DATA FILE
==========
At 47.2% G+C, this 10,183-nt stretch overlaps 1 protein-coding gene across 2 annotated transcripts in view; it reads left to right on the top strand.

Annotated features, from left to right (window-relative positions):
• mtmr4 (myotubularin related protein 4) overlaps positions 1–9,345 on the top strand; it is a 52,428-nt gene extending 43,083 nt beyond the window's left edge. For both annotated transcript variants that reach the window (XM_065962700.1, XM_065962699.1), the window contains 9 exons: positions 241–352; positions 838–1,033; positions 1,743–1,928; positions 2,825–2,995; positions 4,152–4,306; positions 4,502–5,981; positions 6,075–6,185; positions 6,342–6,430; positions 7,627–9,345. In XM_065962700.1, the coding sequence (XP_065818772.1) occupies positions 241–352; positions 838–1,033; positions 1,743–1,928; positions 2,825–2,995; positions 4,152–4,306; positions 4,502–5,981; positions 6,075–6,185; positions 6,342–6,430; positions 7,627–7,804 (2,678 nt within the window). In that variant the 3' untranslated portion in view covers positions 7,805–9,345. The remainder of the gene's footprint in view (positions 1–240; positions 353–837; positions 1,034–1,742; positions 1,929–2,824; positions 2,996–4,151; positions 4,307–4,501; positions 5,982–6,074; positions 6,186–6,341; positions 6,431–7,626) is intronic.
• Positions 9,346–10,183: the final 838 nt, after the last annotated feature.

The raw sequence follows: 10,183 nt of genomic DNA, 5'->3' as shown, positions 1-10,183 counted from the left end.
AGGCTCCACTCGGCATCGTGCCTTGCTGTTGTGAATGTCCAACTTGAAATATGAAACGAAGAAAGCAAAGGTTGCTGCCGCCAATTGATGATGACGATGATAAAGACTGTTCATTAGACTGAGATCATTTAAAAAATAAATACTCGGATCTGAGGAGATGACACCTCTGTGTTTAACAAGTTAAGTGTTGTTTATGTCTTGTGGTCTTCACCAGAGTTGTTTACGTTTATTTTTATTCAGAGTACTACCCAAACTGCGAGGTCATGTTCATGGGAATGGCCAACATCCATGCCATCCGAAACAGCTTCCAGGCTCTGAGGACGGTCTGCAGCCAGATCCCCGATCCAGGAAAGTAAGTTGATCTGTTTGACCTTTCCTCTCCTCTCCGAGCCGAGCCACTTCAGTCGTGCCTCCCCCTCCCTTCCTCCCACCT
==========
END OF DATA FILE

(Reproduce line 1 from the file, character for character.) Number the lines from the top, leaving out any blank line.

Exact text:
At 47.2% G+C, this 10,183-nt stretch overlaps 1 protein-coding gene across 2 annotated transcripts in view; it reads left to right on the top strand.